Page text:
Devon Vision 2025 is to 'grow up, live well and prosper'

Councillors want Devon to become the best place to ‘grow up, live well and prosper’

Councillors want Devon to become the best place to ‘grow up, live well and prosper’ - Credit: LDRS

A new vision setting out how Devon can become the best place to ‘grow up, live well and prosper’ has been backed by councillors. 

Devon County Council’s plan for 2021 to 2025, the term for the current Conservative-led administration elected in May, details how it will help the county recover from covid to ‘create a fairer, healthier and more caring place’. 

The council’s priorities over the next four years include responding to the climate emergency, being ambitious for children and young people, supporting sustainable economic recovery, tackling poverty and inequality, and improving health and wellbeing. 

A report presented by chief executive Phil Norrey to the council’s ruling cabinet said: “Covid has presented local government with new and unprecedented challenges. Devon County Council has worked as part of Team Devon over the last 18 months to address widening gaps in income, health and opportunity in the county. 

“Against this backdrop, it is important that local public services maximise opportunities to provide the best outcomes for Devon. This means finding sustainable ways to support the health and wellbeing of everyone in Devon; strengthening our local economy; protecting and enhancing our environment; and providing value for money for the Devon taxpayer. 

“Since the May 2021 election, the cabinet has made it clear that over the next four years, the council will be focussing on recovery and renewal, to make Devon a fairer and more equal place. The priorities for the new council have therefore been developed to help Devon achieve the overall ambition to become the best place to live well, grow up and prosper.”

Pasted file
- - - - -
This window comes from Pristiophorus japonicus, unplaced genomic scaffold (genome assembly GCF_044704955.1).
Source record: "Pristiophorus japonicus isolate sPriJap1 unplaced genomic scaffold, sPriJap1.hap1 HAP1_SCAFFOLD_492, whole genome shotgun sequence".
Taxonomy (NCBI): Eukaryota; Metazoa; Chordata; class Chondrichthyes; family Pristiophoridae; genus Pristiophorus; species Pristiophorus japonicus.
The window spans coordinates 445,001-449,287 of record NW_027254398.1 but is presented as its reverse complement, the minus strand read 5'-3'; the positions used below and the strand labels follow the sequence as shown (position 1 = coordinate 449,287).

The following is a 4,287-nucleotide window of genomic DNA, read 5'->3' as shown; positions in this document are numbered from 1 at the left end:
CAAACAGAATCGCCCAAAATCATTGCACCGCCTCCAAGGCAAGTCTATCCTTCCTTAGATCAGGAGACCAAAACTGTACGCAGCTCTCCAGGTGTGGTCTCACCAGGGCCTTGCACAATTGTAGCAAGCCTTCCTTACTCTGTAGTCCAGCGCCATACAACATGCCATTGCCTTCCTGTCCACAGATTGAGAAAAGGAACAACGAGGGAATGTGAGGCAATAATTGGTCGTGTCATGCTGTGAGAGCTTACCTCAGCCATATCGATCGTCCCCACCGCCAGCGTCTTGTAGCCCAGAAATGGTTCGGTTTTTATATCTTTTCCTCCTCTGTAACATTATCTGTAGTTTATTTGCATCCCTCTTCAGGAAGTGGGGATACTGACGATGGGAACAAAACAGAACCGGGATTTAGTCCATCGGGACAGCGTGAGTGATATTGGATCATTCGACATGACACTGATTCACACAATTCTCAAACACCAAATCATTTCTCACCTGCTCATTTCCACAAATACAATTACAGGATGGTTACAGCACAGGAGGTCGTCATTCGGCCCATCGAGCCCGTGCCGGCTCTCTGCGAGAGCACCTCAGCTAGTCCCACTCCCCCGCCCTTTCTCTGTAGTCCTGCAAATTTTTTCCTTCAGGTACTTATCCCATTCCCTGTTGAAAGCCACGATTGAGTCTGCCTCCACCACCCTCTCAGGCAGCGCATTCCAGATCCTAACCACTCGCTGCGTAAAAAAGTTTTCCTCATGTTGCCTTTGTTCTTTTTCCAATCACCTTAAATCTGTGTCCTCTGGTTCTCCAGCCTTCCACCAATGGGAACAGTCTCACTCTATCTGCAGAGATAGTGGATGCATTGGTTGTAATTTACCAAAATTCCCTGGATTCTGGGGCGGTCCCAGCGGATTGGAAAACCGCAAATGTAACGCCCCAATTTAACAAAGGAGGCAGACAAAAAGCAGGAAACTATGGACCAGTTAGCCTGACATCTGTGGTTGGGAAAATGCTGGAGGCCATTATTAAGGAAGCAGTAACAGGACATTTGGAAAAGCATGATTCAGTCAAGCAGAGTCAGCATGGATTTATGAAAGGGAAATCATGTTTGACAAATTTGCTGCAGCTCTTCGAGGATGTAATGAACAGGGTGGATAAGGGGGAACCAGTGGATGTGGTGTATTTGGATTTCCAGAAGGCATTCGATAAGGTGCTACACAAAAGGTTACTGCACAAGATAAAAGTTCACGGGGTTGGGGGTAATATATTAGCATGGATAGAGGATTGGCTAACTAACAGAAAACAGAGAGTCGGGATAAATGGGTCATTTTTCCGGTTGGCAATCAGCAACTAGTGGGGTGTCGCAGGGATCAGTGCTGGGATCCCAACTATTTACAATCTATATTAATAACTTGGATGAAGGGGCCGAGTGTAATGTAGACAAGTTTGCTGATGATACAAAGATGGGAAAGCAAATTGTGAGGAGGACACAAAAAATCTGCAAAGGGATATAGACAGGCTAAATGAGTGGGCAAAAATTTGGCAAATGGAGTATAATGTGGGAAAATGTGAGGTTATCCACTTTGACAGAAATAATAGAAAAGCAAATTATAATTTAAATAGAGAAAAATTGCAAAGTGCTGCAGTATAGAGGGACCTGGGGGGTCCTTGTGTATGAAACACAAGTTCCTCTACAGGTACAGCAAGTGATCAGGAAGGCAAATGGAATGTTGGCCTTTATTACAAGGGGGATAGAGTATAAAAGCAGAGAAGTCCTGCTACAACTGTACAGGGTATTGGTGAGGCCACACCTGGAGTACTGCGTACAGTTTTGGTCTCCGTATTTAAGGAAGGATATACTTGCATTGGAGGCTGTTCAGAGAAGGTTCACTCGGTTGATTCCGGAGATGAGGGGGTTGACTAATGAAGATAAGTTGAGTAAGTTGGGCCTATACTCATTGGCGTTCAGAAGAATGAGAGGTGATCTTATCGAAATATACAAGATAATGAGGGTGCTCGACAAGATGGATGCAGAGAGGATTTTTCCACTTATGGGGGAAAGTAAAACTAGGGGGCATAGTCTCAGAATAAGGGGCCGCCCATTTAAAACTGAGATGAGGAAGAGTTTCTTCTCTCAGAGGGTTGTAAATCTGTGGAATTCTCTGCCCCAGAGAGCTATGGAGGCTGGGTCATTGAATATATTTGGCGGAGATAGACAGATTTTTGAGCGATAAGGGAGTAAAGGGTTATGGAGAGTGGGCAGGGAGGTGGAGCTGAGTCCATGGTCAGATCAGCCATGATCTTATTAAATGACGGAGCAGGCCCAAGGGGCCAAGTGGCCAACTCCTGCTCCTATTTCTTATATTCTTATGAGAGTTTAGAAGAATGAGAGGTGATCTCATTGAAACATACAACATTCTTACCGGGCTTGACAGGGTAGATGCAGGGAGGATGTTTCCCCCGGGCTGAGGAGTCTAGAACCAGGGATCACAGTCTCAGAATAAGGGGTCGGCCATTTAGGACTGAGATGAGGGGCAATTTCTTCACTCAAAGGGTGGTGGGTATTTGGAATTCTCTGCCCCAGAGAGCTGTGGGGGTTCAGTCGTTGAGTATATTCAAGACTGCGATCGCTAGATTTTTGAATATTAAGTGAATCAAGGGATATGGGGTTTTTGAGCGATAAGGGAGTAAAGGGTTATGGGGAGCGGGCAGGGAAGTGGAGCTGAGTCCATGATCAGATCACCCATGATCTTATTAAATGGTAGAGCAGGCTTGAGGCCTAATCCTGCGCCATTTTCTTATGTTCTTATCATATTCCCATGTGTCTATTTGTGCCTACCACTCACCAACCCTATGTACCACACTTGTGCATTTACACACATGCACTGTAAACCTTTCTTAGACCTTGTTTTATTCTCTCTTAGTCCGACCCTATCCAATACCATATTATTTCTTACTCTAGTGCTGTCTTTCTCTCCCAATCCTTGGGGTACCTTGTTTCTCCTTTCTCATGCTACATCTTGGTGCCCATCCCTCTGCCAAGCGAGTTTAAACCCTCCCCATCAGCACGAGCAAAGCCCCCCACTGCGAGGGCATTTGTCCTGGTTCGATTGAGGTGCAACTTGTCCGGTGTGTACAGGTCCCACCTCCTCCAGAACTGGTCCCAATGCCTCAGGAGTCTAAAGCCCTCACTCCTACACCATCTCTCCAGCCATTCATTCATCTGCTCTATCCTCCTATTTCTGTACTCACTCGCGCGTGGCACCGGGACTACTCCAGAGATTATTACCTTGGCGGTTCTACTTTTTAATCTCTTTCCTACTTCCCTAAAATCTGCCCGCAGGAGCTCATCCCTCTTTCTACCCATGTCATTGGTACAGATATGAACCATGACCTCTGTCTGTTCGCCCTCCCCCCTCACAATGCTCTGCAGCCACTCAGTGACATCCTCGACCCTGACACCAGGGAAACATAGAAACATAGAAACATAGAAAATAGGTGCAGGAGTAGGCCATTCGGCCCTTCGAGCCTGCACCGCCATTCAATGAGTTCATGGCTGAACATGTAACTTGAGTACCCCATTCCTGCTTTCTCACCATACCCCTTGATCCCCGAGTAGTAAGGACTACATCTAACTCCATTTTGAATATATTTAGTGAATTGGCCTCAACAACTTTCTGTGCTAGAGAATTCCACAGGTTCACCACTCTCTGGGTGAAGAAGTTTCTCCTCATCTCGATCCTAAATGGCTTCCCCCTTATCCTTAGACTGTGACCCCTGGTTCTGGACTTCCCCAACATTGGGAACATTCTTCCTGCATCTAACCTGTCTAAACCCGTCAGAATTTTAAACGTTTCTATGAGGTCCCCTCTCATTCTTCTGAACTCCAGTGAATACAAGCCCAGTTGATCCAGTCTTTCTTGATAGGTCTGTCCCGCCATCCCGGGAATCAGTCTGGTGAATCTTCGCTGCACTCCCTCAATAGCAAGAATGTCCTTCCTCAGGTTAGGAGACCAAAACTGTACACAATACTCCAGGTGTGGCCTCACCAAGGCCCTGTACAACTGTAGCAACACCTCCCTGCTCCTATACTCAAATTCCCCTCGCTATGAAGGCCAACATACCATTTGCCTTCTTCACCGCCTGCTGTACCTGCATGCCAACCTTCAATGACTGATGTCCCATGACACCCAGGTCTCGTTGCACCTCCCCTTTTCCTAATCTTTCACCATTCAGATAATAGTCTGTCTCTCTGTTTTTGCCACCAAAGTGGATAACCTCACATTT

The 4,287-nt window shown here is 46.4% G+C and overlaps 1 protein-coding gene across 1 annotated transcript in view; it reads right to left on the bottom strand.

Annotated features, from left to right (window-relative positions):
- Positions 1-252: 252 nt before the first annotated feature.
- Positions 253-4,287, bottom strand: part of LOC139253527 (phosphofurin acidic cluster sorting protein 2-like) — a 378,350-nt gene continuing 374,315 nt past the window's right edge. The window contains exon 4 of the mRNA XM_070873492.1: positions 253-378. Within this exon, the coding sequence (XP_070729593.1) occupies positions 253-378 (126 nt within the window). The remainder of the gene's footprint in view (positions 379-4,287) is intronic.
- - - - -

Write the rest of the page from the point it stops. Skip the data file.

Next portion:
The report sets out how the council wants to be ‘trusted, inclusive and innovative’ in the eyes of the public and its staff. 

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Mr Norrey continued: “The issue of public trust in democratic institutions is absolutely paramount. 

“It’s the thing that is the hedge against all other forms of government – we know they’re all worse, despite democracy having its imperfections. But that trust is really important and that our communities can feel that we’re on their side and that we’re doing things in their best interests – not in our best interests – I think is going to be a critical thing for us over the next four years.” 

Reacting to the vision, leader of Labour group councillor Rob Hannaford (Exwick and St Thomas) said: “I think this is a very progressive document. I wouldn’t go as far to say, to get anyone into trouble, by saying it’s quite a Labour document, but certainly I’m very comfortable with it and I think it’s a good piece of work.” 

He also praised the language used in the report and how ‘some of the words in here are ones we don’t often see in our public debate,’ such as ‘child-friendly Devon,’ ‘compassionate’ and ‘caring’. 

But on the issue of inclusivity, cllr Hannaford told members: “We should not assume that all of our staff are in a good place,” and that it needed to be an issue looked at inside and outside of the council. 

Opposition leader councillor Alan Connett (Lib Dem, Exminster and Haldon) broadly welcomed the document: “I think it does dovetail well with probably most district councils, particularly, for example, Teignbridge where our priorities are homes, jobs and climate change.” 

However, he urged the county to be aspirational with children’s attainment. He said: “The better the education people have, the more they achieve in their education, the better they are going to thrive and survive in the world of work. I think that’s something we would all recognise.” 

The cabinet unanimously approved the strategy, which will also be considered by the scrutiny committee. An associated annual plan will be published alongside the budget each year to hold the authority to account. 

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